In most cases, the USCIS requests things like:

  • Proof of educational degrees and qualifications for the position
  • Tangible evidence of past work experience
  • Documentation from the employer showing the ability to pay the employee the proposed wage and that the wage matches or passes the prevailing wage.
  • Evidence of the employer-employee relationship (remember that you cannot petition for yourself and your employer must have complete control over your employment).

When the USCIS is unsure about a case, they typically:

  • Conduct additional research internally through their channels
  • Ask the petitioner or beneficiary for more documentation relating to their case.
  • Schedule an interview for the beneficiary or petitioner to attend
  • Dig deeper into the case for clarification

Types of RFEs

There are a variety of RFE types. Some of them are as follows:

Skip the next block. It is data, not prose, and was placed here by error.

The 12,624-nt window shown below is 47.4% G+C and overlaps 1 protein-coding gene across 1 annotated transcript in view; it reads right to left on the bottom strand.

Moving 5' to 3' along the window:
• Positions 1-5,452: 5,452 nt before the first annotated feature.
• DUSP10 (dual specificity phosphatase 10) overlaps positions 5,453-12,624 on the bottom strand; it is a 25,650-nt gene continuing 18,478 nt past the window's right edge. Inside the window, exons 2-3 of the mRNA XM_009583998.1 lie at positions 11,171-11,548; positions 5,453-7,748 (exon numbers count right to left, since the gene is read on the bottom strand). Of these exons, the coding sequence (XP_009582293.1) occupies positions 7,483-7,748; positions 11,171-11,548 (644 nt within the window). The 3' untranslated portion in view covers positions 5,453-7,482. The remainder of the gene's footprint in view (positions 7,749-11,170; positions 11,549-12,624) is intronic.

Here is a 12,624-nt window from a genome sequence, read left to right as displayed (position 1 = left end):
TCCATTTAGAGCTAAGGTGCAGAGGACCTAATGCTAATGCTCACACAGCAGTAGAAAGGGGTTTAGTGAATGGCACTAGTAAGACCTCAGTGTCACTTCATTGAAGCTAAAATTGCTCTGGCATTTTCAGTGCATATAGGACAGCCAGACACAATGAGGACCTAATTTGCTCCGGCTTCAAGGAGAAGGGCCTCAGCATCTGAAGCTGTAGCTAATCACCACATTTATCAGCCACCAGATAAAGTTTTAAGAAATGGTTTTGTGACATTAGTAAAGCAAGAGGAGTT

• Proof of an employer/employee relationship: Additional information may be necessary to prove that an authentic employer/employee relationship exists. That means that the employer should retain the right to fire (or hire) the employee at any point during the employment time frame. Furthermore, the employer should be withholding the proper taxes and employ the worker on a full-time basis. Examples of benefits that could serve as proof include health insurance, paid time off, 401k, and other perks of this nature.
  • Evaluation of education and degrees: An RFE may be issued to individuals who have degrees from outside of the U.S. The USCIS may take an in-depth look at the institution or university abroad to see how it compares to the U.S. degree requirements.